As ye eagle-eyed readers may note, we published a review of this very same album, like, just a few days ago. However, we just couldn't deny Izzy--the Sleeping Village's self-proclaimed reviewer of all things screamy, dreamy, and inbetweeny--a chance to discuss the latest opus from Infant Island. Enjoy this review redux! - Ed.
Not too long ago I reviewed Infant Island’s latest EP, Sepulcher, and along with my mountains of praise for the band, I promised I would do a full-length write-up on the LP they had just announced, Beneath. I fully intended on fulfilling that promise, so here we are. I’ve been in love with this Virginia post-hardcore/screamo revival outfit since I first discovered them in 2018 with their self titled album, and so I cannot wait to talk about it. (Despite taking a little over a week to actually write this due to circumstances beyond my control.)
Sepulcher blew my mind, so I came into this with high hopes, and Infant Island certainly delivered. However, this is truly an example of an album I love, but think could’ve been something more, or maybe something else. That said, I want to end this review on a positive note, so I’ll begin with my few complaints.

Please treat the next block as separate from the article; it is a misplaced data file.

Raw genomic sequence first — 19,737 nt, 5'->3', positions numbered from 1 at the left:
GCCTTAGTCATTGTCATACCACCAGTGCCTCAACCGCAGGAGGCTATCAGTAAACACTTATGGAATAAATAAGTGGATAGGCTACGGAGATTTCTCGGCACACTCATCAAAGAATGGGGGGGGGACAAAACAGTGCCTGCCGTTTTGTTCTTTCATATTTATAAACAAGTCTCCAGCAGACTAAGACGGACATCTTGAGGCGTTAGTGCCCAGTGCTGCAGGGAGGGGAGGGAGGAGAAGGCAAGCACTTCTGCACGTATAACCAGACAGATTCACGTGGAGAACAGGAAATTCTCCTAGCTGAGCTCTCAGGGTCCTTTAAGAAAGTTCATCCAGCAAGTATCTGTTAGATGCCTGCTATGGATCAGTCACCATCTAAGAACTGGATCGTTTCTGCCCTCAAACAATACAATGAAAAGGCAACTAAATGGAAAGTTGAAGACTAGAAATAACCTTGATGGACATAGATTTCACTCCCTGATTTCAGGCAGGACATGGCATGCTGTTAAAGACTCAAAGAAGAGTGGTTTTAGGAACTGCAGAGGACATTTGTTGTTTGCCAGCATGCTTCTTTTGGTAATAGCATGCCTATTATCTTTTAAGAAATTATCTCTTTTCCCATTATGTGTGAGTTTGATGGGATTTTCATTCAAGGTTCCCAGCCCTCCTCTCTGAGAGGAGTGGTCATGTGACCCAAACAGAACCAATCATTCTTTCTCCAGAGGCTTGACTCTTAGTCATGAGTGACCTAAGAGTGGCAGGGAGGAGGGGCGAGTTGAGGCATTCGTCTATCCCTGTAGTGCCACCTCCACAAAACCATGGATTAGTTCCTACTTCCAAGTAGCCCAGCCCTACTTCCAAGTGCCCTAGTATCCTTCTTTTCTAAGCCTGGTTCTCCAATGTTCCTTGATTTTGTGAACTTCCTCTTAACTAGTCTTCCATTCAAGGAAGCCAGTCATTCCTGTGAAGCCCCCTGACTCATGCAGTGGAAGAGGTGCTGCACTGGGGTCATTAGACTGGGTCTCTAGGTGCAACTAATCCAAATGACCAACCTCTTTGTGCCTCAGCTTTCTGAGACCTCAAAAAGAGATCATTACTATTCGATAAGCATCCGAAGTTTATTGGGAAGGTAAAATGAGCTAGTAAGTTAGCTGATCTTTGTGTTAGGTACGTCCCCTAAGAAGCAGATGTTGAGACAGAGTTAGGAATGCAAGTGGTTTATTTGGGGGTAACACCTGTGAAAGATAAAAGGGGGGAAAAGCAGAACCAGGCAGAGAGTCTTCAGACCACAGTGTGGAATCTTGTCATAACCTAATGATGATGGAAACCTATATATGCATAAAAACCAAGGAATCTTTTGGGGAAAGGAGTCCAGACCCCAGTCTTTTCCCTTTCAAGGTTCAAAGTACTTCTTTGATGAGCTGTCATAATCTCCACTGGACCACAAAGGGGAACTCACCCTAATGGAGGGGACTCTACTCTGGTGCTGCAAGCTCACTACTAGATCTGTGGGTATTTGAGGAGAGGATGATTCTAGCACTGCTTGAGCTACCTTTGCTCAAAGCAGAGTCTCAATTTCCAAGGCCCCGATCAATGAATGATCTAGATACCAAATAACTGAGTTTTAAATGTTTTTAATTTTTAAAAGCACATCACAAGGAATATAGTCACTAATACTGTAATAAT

Written by: Ancient Hand
“Blackgaze” is a term that immediately disgusts and turns off purists of straight forward, Satan-worshipping, formulaic black metal. The image of modern hipsters wearing skinny jeans while writing black metal in basements is stomach-churning to some who would rather imagine 90’s hipsters wearing skinny jeans while writing black metal in basements. “Blackgaze” is a term openly embraced by Canada’s Unreqvited. Tagged on the project’s new album, Empathica, is the controversial term itself. Additionally, the album is self-described to contain “shimmering blackgaze melodies and grandiose orchestral segments.”
The second part of this description, though, is where the innovation lies. We’ve all heard an album make use of beautiful guitar melodies paired with tremolo picking and relentless drumming, but Unreqvited’s ability to roll symphonic and orchestral elements into the music is quite groundbreaking when experienced on this new LP.
Written by: Volt Thrower